Catholics braced for moral crackdown: The Pope is expected to take hard line over church doctrine

Roman Catholics in Britain and Europe are bracing themselves for an uncompromising restatement of the Catholic Church's traditionally authoritarian teaching on morality from Pope John Paul II.

The document is expected, among other things, to reaffirm the ban on artificial contraception which caused a crisis in the Roman Catholic church in the developed world when restated 25 years ago in the encyclical Humanae Vitae.

According to reports in the Italian press, the encyclical Veritatis Splendor (the Splendour of the Truth) has been completed after a long gestation period, and will be published at the end of this month.

Sections of an earlier draft were published in Italian papers at the weekend and suggested that the encyclical will take a very hard line on the issue of papal authority, which many Roman Catholics believe has damaged the papacy far more than what is actually taught.

The Catholic World Report, a right- wing Catholic news magazine with an excellent record for accuracy, published in its latest issue an account of the encyclical letter suggesting that it is largely aimed at clamping down on moral theologians and philosophers.

Well-placed observers within the English Catholic church suggested that the encyclical is not expected to concentrate on sexual morality. Rather, it restates the papal claim to a supernatural discernment in matters of morality generally. As such, it is likely to cause greater ructions among the celibate clergy.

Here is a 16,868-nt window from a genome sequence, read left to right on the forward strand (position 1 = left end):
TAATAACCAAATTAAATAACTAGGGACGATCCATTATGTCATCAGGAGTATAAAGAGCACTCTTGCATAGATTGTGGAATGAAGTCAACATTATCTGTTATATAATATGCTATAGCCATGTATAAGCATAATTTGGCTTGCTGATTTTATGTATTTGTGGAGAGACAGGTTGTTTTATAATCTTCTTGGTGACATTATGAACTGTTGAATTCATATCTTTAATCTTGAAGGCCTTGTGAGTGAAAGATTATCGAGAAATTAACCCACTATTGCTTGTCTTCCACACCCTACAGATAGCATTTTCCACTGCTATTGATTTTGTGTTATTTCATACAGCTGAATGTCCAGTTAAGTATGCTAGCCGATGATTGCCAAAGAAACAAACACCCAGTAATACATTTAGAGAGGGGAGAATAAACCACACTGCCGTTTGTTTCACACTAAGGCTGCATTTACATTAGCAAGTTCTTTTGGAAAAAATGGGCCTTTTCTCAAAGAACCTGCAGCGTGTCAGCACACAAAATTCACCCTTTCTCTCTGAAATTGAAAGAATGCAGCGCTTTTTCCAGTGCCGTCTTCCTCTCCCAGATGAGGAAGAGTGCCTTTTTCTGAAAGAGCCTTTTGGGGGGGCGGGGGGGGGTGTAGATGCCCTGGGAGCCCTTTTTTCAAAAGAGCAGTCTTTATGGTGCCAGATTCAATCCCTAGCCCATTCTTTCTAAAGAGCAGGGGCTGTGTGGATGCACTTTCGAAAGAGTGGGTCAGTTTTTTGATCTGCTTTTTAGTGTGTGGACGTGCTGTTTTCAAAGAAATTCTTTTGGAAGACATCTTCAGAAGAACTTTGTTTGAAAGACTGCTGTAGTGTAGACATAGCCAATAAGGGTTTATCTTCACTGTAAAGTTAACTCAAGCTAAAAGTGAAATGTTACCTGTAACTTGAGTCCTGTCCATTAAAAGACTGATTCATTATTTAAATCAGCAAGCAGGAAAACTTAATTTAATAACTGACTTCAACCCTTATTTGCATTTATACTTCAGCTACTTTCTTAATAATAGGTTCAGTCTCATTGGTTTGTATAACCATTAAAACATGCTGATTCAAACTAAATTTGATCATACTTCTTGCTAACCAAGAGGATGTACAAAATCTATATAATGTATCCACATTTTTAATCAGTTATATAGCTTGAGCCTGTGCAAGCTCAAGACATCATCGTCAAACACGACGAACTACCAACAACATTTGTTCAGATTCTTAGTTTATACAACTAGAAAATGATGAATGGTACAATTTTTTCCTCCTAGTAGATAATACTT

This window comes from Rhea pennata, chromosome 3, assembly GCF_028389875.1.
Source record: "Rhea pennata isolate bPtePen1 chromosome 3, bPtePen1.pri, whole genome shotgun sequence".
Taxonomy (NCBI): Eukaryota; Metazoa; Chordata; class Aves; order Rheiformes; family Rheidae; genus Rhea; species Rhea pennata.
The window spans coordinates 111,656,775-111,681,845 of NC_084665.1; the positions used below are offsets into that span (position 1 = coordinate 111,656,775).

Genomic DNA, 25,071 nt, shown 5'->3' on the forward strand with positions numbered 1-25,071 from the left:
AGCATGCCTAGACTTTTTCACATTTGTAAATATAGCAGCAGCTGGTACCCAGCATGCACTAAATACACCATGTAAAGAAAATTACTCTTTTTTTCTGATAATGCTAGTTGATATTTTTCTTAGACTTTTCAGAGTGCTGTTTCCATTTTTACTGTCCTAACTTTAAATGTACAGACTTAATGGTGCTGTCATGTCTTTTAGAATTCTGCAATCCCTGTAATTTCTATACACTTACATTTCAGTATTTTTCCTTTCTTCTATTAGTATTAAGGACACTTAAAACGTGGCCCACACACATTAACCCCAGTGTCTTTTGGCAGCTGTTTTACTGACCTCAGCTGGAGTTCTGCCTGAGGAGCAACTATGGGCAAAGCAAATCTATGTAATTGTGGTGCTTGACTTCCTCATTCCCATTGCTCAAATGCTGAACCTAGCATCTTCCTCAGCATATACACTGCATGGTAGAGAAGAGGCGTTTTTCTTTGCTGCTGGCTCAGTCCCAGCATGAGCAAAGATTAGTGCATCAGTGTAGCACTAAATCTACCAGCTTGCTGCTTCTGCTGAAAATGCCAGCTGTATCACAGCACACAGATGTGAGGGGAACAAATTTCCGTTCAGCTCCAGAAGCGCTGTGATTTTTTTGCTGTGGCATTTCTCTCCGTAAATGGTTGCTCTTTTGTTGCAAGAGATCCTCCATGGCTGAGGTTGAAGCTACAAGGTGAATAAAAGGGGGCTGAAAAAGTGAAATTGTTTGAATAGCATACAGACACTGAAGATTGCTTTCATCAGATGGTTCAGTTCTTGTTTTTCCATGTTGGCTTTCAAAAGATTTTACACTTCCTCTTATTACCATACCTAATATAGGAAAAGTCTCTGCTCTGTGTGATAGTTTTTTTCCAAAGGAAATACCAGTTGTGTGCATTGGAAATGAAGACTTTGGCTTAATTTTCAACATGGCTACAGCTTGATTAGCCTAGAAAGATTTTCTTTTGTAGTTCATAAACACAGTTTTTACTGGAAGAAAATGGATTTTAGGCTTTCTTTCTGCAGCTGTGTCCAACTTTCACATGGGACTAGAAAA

In crude terms, the battle lines are being drawn between an 'objective morality' - according to which certain acts such as abortion are always and intrinsically wrong - and a 'subjective morality', which enables liberal moralists, by taking into account motivation, circumstances, and likely results of an act, to conclude that it was not so harmful after all.

The Catholic World Report claims that the argument of the encyclical concludes with the assertion that 'moral theologians must teach the doctrines of the church and not their own personal theories'.

However, in most of Western Europe and North America, it is almost impossible to find a Catholic moral philosopher who privately believes in the ban on artificial birth control. It is certainly difficult to find any Catholic lay people who do, and the birth rate among middle-class Catholics is exactly the same as among middle- class agnostics.

John Wilkins, the editor of the Tablet, an English weekly Catholic news magazine, says that it is reactionary teaching on authority, rather than on particular sexual practices, which has really harmed the church. In the developed countries, lay people resent being talked down to, 'but even in the developing countries, what they want is evidence that they are being listened to.'

The account in the Catholic World Report says that the real enemy of Catholic truth is a doctrine of liberty now taught in many Catholic colleges and seminaries, which exalts conscience above Church teachings.

However, the encyclical is reported to argue that 'the Law of God and man's true freedom cannot be in conflict, since both are ordained and desired by God'.

'The Church does not deny the freedom of the Christian conscience. But the conscience must be properly formed, free from ignorance and

error,' according to the Catholic World Report.

There has been speculation in this country and elsewhere that the encyclical has been deliberately leaked in order to discredit it before publication, and possibly even to prevent the Pope from signing it - though such a gesture would be unprecedented.

There has been as yet no official comment on these speculations. But both supporters and opponents believe that the encyclical is very authoritarian.

Leading article, page 15

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